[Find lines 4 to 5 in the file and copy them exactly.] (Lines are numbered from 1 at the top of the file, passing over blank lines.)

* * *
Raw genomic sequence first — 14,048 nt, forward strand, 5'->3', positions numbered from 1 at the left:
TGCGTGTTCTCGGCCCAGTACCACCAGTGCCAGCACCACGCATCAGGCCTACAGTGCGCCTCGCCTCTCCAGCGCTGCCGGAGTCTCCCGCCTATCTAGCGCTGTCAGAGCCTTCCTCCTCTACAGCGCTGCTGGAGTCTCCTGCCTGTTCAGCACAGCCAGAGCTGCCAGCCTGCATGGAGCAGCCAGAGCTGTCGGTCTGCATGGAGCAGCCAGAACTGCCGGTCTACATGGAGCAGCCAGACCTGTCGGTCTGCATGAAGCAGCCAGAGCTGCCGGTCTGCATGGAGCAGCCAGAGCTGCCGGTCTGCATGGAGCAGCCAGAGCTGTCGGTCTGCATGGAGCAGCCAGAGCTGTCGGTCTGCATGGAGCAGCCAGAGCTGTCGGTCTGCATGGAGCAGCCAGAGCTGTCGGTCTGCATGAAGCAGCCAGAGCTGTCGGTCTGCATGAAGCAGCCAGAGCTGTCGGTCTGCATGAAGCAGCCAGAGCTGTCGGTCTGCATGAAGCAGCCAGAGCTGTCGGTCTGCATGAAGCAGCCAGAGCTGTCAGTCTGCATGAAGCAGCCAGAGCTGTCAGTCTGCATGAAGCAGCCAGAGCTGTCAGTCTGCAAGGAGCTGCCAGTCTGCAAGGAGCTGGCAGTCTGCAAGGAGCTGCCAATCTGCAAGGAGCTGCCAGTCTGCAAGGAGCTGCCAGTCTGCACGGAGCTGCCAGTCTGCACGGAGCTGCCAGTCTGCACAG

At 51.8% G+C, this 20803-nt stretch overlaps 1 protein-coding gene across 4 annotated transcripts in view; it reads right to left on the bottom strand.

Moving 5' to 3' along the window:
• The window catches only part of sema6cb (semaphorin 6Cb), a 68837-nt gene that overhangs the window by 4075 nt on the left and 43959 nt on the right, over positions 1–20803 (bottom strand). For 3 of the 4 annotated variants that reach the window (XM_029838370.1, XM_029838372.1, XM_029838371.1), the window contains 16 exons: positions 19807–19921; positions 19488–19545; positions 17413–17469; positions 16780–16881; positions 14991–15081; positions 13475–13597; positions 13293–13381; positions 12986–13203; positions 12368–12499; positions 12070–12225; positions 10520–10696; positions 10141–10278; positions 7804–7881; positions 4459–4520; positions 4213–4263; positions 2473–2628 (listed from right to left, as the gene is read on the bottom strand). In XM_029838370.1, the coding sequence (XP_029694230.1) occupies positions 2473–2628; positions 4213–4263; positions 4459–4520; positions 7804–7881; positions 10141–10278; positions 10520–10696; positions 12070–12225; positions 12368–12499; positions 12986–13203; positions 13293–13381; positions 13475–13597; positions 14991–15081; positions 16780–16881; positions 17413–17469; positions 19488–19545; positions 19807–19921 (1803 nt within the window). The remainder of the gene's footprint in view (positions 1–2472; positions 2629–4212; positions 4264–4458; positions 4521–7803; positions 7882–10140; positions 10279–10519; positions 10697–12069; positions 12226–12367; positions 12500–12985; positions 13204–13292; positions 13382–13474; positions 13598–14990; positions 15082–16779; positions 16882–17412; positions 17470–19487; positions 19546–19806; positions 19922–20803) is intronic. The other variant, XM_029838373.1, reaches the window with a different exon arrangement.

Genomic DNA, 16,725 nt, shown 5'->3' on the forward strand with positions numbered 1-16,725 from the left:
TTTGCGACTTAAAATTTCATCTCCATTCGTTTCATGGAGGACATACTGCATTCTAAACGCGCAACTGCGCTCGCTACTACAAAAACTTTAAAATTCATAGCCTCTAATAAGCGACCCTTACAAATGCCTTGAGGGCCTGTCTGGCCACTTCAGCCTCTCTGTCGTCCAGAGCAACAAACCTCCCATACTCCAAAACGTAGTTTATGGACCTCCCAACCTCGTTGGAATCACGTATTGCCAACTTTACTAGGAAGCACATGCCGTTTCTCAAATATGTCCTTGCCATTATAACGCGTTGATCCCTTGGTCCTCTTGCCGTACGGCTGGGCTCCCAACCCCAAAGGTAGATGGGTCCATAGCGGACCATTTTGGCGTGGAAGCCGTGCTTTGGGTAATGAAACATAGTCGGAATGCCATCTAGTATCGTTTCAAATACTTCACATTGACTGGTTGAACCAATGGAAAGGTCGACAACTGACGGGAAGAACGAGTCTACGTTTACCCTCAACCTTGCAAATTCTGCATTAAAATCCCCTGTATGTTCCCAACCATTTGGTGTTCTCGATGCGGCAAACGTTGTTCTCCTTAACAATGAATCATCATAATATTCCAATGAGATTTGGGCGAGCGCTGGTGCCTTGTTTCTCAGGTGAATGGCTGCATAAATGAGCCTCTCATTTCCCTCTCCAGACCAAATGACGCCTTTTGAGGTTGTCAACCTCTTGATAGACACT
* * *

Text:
Moving 5' to 3' along the window:
• The window catches only part of sema6cb (semaphorin 6Cb), a 68837-nt gene that overhangs the window by 4075 nt on the left and 43959 nt on the right, over positions 1–20803 (bottom strand). For 3 of the 4 annotated variants that reach the window (XM_029838370.1, XM_029838372.1, XM_029838371.1), the window contains 16 exons: positions 19807–19921; positions 19488–19545; positions 17413–17469; positions 16780–16881; positions 14991–15081; positions 13475–13597; positions 13293–13381; positions 12986–13203; positions 12368–12499; positions 12070–12225; positions 10520–10696; positions 10141–10278; positions 7804–7881; positions 4459–4520; positions 4213–4263; positions 2473–2628 (listed from right to left, as the gene is read on the bottom strand). In XM_029838370.1, the coding sequence (XP_029694230.1) occupies positions 2473–2628; positions 4213–4263; positions 4459–4520; positions 7804–7881; positions 10141–10278; positions 10520–10696; positions 12070–12225; positions 12368–12499; positions 12986–13203; positions 13293–13381; positions 13475–13597; positions 14991–15081; positions 16780–16881; positions 17413–17469; positions 19488–19545; positions 19807–19921 (1803 nt within the window). The remainder of the gene's footprint in view (positions 1–2472; positions 2629–4212; positions 4264–4458; positions 4521–7803; positions 7882–10140; positions 10279–10519; positions 10697–12069; positions 12226–12367; positions 12500–12985; positions 13204–13292; positions 13382–13474; positions 13598–14990; positions 15082–16779; positions 16882–17412; positions 17470–19487; positions 19546–19806; positions 19922–20803) is intronic. The other variant, XM_029838373.1, reaches the window with a different exon arrangement.